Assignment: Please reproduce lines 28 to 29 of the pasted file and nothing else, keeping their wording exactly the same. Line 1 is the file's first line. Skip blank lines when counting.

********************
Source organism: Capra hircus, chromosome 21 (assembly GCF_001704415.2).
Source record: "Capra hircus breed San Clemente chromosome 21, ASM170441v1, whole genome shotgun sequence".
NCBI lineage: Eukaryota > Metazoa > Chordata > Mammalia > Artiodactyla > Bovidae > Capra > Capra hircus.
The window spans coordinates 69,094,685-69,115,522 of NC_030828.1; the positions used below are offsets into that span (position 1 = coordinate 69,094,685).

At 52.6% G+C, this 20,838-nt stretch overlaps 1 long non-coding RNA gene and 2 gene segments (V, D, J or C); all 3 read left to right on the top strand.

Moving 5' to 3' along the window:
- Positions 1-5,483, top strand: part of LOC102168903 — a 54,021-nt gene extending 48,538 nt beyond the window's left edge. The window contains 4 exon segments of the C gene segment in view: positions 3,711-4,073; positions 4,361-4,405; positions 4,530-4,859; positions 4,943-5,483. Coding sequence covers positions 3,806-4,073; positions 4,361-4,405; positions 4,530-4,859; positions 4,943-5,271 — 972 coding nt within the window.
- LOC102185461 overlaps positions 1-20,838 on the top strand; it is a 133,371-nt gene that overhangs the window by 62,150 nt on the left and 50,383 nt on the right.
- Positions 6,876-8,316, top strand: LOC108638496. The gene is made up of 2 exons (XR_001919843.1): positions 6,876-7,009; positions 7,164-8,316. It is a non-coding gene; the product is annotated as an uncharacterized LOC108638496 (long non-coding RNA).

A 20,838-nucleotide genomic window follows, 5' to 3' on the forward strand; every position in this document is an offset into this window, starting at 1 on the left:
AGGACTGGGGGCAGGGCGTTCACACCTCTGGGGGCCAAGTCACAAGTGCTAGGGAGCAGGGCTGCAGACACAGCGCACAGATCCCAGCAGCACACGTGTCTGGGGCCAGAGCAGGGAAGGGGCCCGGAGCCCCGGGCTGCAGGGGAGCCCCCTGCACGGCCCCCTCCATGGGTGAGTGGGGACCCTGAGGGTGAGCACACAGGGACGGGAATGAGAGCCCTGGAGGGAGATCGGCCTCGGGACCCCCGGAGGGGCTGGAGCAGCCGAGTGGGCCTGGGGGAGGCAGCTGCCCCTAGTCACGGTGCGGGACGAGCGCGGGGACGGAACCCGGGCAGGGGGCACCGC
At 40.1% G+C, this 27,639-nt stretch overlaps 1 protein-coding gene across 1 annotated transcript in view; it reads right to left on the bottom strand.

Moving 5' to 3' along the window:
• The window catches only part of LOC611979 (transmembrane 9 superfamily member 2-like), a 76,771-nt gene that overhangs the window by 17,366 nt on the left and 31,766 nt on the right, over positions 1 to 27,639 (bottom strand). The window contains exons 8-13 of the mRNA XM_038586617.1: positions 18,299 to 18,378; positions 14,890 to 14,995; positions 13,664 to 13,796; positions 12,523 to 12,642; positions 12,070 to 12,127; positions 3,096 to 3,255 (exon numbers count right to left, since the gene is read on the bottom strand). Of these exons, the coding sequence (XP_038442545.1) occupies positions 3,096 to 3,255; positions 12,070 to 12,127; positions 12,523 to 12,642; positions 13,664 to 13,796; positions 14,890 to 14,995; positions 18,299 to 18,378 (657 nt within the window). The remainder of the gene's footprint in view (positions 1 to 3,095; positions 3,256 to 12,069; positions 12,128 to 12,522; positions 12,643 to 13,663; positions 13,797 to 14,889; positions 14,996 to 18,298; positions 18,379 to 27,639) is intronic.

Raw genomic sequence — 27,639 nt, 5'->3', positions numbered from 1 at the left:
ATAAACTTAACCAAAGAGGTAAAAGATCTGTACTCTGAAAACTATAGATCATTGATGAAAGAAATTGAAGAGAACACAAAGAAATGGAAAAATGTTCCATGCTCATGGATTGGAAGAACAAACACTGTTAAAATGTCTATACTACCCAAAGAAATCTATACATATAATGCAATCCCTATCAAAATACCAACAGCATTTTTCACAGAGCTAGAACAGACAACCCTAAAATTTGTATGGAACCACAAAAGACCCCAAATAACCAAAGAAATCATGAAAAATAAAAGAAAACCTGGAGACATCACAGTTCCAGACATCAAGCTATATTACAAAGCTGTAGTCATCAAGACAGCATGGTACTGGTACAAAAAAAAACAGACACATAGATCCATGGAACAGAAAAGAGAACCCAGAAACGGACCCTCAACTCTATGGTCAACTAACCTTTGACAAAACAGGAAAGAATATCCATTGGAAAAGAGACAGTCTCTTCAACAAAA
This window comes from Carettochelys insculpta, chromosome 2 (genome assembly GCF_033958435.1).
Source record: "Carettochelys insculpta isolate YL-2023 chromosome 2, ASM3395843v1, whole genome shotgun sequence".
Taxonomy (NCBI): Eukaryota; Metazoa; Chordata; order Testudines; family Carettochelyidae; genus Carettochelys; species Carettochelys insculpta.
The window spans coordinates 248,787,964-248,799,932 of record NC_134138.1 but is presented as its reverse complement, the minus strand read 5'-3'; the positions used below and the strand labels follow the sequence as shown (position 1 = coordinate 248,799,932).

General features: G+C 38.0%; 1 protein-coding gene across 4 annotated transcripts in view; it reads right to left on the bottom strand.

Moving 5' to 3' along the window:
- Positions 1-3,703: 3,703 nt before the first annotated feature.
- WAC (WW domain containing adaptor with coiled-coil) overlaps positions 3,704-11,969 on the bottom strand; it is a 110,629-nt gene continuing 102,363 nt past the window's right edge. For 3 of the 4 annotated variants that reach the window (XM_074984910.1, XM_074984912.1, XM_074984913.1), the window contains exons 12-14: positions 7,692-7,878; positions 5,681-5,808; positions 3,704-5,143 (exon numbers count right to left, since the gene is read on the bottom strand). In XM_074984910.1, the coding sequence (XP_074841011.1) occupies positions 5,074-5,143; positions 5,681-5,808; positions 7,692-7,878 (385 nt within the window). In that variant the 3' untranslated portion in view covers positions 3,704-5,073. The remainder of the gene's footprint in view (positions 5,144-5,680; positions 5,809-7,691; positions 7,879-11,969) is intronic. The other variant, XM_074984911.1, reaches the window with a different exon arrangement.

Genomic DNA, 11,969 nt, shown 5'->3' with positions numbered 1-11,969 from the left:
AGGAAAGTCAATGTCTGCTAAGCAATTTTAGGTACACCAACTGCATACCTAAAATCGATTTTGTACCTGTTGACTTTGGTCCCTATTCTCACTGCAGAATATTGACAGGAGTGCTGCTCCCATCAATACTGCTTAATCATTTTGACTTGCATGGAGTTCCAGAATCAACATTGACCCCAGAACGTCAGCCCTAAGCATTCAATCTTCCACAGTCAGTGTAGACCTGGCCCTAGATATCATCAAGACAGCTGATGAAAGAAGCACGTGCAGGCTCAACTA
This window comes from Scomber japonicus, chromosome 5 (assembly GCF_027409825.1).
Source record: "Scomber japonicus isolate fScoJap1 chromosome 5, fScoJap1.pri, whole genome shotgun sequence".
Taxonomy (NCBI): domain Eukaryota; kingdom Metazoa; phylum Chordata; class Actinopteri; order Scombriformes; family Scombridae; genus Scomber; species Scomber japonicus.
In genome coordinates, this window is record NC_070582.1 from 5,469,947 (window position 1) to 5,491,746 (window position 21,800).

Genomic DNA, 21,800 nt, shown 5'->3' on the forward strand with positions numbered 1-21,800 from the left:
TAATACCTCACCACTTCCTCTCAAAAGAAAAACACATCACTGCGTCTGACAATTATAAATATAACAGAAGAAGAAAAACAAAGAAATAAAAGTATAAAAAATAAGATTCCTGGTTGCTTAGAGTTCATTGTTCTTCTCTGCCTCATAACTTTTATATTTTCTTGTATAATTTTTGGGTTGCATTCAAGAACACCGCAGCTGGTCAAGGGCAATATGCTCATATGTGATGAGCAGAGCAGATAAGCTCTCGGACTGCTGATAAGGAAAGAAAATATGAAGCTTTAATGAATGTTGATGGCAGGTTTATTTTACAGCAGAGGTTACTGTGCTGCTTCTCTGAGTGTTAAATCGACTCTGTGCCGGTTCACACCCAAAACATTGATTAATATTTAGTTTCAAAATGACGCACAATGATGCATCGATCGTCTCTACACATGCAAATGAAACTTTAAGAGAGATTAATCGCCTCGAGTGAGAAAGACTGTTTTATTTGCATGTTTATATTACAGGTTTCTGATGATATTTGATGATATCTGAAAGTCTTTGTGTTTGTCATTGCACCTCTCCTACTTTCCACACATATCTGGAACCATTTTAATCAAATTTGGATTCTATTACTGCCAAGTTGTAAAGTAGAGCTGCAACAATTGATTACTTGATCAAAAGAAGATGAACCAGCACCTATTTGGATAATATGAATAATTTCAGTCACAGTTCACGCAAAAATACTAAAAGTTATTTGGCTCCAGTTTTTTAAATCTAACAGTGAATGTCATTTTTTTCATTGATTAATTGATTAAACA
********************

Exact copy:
Source record: "Scomber japonicus isolate fScoJap1 chromosome 5, fScoJap1.pri, whole genome shotgun sequence".
Taxonomy (NCBI): domain Eukaryota; kingdom Metazoa; phylum Chordata; class Actinopteri; order Scombriformes; family Scombridae; genus Scomber; species Scomber japonicus.